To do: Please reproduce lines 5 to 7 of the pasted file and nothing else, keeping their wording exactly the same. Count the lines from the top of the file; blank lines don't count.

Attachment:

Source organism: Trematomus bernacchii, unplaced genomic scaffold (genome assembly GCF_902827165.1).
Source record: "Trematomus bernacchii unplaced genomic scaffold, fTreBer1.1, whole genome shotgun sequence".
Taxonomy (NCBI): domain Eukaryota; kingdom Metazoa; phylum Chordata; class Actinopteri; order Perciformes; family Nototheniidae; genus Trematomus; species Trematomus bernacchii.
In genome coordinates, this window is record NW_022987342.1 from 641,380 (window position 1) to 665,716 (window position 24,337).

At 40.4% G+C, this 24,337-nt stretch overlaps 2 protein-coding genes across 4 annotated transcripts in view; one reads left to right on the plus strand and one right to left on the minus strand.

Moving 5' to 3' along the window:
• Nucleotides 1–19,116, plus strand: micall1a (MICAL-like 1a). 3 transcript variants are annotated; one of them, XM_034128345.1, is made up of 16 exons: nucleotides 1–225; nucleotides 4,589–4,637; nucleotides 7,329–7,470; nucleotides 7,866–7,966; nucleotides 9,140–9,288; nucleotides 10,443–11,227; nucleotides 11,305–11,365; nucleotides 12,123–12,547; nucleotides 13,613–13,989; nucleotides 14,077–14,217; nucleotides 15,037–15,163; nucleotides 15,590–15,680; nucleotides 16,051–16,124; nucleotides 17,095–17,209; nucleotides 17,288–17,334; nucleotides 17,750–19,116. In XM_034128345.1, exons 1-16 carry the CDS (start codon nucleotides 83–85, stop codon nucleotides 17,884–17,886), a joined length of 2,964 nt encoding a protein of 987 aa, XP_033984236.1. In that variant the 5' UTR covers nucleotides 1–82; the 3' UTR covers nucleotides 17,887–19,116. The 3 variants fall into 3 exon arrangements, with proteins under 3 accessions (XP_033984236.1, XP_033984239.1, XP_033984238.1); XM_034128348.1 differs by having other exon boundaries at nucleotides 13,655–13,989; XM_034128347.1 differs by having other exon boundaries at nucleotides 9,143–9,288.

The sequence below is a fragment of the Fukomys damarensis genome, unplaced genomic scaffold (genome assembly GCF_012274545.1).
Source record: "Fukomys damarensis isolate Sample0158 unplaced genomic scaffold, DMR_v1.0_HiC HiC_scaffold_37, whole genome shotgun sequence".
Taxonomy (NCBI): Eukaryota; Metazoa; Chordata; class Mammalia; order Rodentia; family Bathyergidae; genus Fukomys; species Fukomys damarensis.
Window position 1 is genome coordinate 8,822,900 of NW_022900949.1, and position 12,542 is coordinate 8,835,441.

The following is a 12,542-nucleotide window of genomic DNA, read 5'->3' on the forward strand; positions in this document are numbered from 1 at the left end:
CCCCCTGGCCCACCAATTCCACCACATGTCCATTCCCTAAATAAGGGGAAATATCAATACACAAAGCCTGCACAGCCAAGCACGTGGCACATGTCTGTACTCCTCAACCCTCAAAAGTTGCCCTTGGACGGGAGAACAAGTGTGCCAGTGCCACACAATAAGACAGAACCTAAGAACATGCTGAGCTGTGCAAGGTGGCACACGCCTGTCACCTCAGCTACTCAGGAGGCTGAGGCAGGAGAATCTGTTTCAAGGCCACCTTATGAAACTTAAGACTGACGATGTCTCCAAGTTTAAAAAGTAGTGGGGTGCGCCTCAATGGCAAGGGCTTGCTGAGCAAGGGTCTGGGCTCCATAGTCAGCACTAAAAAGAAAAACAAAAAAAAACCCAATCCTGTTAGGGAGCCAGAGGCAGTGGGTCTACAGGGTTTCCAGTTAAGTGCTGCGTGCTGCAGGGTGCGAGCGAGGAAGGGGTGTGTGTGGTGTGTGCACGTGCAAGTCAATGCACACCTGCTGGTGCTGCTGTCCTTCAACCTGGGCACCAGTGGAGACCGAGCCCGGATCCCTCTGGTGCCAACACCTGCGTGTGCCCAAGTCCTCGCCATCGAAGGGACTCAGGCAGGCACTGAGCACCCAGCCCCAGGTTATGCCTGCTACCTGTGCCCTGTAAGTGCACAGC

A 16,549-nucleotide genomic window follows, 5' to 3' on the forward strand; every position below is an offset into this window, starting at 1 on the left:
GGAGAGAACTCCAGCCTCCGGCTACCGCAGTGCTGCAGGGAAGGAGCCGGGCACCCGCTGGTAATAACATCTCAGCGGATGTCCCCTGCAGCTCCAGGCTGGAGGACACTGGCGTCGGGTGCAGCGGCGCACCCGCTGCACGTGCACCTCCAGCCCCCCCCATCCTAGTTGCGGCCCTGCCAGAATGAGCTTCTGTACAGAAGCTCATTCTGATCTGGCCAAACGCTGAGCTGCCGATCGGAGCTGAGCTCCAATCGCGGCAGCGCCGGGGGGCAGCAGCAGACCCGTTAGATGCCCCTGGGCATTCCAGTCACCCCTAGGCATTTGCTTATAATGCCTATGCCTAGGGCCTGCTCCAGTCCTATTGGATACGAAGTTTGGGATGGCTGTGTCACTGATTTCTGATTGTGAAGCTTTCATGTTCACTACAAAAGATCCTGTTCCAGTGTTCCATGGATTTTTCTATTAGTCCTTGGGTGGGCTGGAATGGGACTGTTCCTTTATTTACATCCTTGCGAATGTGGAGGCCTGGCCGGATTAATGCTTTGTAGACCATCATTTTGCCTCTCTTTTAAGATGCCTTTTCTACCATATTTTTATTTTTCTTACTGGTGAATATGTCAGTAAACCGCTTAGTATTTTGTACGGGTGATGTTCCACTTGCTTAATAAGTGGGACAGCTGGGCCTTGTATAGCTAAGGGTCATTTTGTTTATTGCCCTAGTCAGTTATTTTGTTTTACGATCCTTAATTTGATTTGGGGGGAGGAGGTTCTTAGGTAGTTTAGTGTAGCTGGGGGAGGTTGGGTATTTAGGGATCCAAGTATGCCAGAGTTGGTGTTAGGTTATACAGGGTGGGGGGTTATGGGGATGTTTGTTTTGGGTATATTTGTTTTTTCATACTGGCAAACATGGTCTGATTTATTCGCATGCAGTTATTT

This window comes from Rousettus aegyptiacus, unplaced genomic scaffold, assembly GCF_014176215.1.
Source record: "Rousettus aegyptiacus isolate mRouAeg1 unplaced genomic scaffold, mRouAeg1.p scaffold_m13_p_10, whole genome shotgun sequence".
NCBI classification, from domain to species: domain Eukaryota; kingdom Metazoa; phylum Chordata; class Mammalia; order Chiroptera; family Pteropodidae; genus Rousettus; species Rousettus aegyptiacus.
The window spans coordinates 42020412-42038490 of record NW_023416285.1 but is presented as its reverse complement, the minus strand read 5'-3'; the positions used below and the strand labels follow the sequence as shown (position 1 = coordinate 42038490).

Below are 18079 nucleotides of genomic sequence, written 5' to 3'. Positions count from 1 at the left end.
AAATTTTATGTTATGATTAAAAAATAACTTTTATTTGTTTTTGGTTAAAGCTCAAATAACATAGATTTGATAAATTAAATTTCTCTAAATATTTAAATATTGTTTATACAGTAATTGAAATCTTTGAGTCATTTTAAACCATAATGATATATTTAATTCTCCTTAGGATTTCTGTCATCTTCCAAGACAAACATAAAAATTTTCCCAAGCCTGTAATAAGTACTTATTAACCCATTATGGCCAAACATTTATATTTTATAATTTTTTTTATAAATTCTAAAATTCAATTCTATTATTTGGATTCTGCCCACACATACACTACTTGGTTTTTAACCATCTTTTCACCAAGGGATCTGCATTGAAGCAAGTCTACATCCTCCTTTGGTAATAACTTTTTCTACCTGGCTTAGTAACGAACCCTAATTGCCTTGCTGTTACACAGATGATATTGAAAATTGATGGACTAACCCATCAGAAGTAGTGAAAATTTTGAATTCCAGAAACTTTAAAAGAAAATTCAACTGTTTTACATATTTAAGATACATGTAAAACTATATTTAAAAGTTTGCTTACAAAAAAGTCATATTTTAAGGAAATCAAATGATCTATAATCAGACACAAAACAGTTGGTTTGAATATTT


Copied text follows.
At 40.4% G+C, this 24,337-nt stretch overlaps 2 protein-coding genes across 4 annotated transcripts in view; one reads left to right on the plus strand and one right to left on the minus strand.

Moving 5' to 3' along the window:
• Nucleotides 1–19,116, plus strand: micall1a (MICAL-like 1a). 3 transcript variants are annotated; one of them, XM_034128345.1, is made up of 16 exons: nucleotides 1–225; nucleotides 4,589–4,637; nucleotides 7,329–7,470; nucleotides 7,866–7,966; nucleotides 9,140–9,288; nucleotides 10,443–11,227; nucleotides 11,305–11,365; nucleotides 12,123–12,547; nucleotides 13,613–13,989; nucleotides 14,077–14,217; nucleotides 15,037–15,163; nucleotides 15,590–15,680; nucleotides 16,051–16,124; nucleotides 17,095–17,209; nucleotides 17,288–17,334; nucleotides 17,750–19,116. In XM_034128345.1, exons 1-16 carry the CDS (start codon nucleotides 83–85, stop codon nucleotides 17,884–17,886), a joined length of 2,964 nt encoding a protein of 987 aa, XP_033984236.1. In that variant the 5' UTR covers nucleotides 1–82; the 3' UTR covers nucleotides 17,887–19,116. The 3 variants fall into 3 exon arrangements, with proteins under 3 accessions (XP_033984236.1, XP_033984239.1, XP_033984238.1); XM_034128348.1 differs by having other exon boundaries at nucleotides 13,655–13,989; XM_034128347.1 differs by having other exon boundaries at nucleotides 9,143–9,288.